We have recently joined in a collaborative effort with a local organization called The Survivor Mitzvah Project, which sends money and letters to survivors living in Eastern Europe. This project is both educational and philanthropic, offering a unique exchange between the American Jewish community, and Jewish individuals living in their original Eastern European hometowns. Their stories give us singular insight into the vast changes of Jewish life in Eastern Europe before, during and after World War II.
Students in Russian and Yiddish classes at NCJHS are volunteering their time to translate letters to and from the survivors in Eastern Europe, enabling international Jewish friendships to form. We are incredibly proud of these young people and encourage the community to get involved with the Survivor Mitzvah Project, as well as the local organizations listed in the original article, through email@example.com or (800) 905-6160. Hannah Pollin
Head of World Languages
New Community Jewish High School
I estimate that in Los Angeles 47 percent of Holocaust survivors, or more than 4,000 survivors, are currently living in poverty. During the past eight years, the L.A. community has experienced a significant increase in the proportion of Holocaust survivors in poverty from the 32 percent in poverty found in my 1997 research, that was cited in the cover story by The Jewish Federation, to 45 percent of L.A. holocaust survivors in poverty, as compared to 35 percent of Holocaust survivors in poverty nationally in 2005.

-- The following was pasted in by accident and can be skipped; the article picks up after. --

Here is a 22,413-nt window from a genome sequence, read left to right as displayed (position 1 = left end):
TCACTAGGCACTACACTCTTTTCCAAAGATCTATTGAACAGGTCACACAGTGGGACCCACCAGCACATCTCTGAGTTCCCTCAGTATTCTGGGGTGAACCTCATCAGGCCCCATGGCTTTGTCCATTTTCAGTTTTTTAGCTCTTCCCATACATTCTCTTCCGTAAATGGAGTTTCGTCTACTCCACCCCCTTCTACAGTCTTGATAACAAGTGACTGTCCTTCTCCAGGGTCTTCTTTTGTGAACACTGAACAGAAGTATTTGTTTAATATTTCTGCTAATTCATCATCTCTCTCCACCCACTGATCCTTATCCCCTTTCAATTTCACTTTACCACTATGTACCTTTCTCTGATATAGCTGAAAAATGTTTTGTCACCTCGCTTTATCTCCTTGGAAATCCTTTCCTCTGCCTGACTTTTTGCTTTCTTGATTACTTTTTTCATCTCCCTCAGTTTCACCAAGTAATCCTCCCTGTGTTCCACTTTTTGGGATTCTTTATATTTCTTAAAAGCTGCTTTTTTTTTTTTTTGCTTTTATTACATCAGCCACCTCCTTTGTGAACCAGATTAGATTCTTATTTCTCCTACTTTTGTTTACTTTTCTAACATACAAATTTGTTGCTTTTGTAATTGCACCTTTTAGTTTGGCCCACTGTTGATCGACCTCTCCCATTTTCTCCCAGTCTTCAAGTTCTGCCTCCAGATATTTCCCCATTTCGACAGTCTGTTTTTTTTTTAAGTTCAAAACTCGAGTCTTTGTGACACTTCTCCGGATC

An additional $1,000 a year allocated to each impoverished Holocaust survivor in our community would cost $4 million, and during the next 10 years progressively less, as the median age of Holocaust survivors is 81. [For a Federation] that raises $55 million dollars a year and boasts more than $600 million in its Jewish Community Foundation, this would be a good initial gesture of concern for this regrettable situation where the most traumatized and weakest among us grow poorer as they grow older.
Phillips & Herman
Thank you for your Nov. 24 cover story "The Forgotten Survivors," which recognized the vital work of Jewish Family Service (JFS) and others in assisting the aging and impoverished Holocaust survivors in our community.
We are deeply grateful to The Conference on Jewish Material Claims Against Germany for its generous and crucial support of our JFS/Holocaust Survivor Services program. In our last fiscal year, the Claims Conference provided $1.5 million to help us meet the needs of survivors living in Los Angeles. We are also appreciative of the ongoing support by The Jewish Federation of Greater Los Angeles and The Morgan Aging with Dignity Fund that helps us maintain and sustain our work with survivors of the Holocaust.
We encourage the entire community to continue to support us in this important mission. Susie Forer-Dehrey,
Associate Executive Director
Jewish Family Service of Los Angeles
I read The Jewish Journal every week online from Tucson. And, I look forward to reading the humor, news and wisdom in Rob Eshman's weekly column. This week's column, however, almost makes me weep ("Michael Richards, Still Not a Jew," Dec. 1).